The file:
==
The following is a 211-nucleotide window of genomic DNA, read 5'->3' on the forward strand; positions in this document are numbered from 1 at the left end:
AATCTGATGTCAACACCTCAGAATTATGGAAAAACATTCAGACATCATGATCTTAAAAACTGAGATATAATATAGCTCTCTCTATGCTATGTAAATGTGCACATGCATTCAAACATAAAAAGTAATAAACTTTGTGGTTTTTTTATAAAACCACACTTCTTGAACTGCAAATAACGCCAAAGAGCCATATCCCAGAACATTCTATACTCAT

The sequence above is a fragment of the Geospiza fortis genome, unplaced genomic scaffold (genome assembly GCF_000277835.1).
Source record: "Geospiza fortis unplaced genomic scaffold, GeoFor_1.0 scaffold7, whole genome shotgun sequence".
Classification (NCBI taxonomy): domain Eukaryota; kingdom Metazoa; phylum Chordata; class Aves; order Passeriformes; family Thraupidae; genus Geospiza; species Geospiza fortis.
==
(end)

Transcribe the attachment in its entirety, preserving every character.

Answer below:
The following is a 211-nucleotide window of genomic DNA, read 5'->3' on the forward strand; positions in this document are numbered from 1 at the left end:
AATCTGATGTCAACACCTCAGAATTATGGAAAAACATTCAGACATCATGATCTTAAAAACTGAGATATAATATAGCTCTCTCTATGCTATGTAAATGTGCACATGCATTCAAACATAAAAAGTAATAAACTTTGTGGTTTTTTTATAAAACCACACTTCTTGAACTGCAAATAACGCCAAAGAGCCATATCCCAGAACATTCTATACTCAT

The sequence above is a fragment of the Geospiza fortis genome, unplaced genomic scaffold (genome assembly GCF_000277835.1).
Source record: "Geospiza fortis unplaced genomic scaffold, GeoFor_1.0 scaffold7, whole genome shotgun sequence".
Classification (NCBI taxonomy): domain Eukaryota; kingdom Metazoa; phylum Chordata; class Aves; order Passeriformes; family Thraupidae; genus Geospiza; species Geospiza fortis.